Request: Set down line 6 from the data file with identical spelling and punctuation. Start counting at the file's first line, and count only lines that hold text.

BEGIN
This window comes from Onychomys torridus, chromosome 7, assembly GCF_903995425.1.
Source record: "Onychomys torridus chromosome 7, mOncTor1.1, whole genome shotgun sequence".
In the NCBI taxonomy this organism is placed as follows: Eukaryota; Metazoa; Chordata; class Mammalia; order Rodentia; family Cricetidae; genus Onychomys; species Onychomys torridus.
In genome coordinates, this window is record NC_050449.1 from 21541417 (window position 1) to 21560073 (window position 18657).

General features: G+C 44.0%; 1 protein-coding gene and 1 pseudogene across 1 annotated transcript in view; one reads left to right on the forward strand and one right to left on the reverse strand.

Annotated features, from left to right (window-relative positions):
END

Annotated features, from left to right (window-relative positions):